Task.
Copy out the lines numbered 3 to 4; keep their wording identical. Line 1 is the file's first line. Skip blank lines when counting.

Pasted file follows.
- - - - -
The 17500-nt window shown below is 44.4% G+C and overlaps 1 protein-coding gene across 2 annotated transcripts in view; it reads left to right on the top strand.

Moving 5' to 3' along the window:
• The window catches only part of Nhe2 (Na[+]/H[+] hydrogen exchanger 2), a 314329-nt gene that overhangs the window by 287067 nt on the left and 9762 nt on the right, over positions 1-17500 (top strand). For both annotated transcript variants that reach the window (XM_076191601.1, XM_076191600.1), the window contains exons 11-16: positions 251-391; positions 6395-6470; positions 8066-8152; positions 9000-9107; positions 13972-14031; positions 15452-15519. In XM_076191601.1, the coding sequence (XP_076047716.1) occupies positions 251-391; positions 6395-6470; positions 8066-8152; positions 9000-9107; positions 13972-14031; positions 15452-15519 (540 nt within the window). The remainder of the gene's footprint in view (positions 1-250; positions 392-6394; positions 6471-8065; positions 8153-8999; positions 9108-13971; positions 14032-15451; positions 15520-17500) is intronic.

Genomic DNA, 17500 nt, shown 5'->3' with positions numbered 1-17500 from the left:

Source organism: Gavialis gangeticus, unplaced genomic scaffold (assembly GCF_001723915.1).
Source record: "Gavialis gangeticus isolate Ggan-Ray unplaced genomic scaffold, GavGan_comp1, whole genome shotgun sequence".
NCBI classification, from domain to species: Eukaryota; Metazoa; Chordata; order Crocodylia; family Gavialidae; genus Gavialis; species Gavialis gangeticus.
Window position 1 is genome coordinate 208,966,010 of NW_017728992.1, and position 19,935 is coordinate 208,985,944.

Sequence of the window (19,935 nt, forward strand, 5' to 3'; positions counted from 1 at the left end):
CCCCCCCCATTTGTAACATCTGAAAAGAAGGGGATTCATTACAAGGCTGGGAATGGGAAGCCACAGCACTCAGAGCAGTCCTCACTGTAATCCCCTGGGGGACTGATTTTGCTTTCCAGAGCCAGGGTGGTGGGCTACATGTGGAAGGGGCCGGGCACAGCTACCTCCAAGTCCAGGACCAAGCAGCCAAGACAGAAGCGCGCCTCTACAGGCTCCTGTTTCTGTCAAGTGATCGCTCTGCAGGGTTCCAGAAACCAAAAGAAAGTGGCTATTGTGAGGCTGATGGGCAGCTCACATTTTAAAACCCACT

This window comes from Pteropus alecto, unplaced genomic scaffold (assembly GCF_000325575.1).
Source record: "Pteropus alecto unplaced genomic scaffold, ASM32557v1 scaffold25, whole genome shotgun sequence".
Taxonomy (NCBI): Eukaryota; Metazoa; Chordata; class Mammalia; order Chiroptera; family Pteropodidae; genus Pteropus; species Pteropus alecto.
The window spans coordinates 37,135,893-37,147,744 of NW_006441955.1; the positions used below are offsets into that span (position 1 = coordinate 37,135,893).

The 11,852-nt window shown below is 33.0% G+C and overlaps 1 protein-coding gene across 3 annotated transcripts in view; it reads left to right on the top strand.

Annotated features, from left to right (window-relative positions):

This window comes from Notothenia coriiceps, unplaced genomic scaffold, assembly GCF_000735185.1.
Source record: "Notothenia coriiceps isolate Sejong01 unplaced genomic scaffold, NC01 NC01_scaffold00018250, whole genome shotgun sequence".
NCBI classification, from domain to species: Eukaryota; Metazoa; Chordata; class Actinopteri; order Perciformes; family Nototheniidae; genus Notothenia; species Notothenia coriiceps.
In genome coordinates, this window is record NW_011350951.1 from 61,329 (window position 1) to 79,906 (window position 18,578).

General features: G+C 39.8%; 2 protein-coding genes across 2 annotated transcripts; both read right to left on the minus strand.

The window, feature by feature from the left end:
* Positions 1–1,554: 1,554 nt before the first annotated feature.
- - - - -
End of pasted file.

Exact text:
• The window catches only part of Nhe2 (Na[+]/H[+] hydrogen exchanger 2), a 314329-nt gene that overhangs the window by 287067 nt on the left and 9762 nt on the right, over positions 1-17500 (top strand). For both annotated transcript variants that reach the window (XM_076191601.1, XM_076191600.1), the window contains exons 11-16: positions 251-391; positions 6395-6470; positions 8066-8152; positions 9000-9107; positions 13972-14031; positions 15452-15519. In XM_076191601.1, the coding sequence (XP_076047716.1) occupies positions 251-391; positions 6395-6470; positions 8066-8152; positions 9000-9107; positions 13972-14031; positions 15452-15519 (540 nt within the window). The remainder of the gene's footprint in view (positions 1-250; positions 392-6394; positions 6471-8065; positions 8153-8999; positions 9108-13971; positions 14032-15451; positions 15520-17500) is intronic.

Genomic DNA, 17500 nt, shown 5'->3' with positions numbered 1-17500 from the left: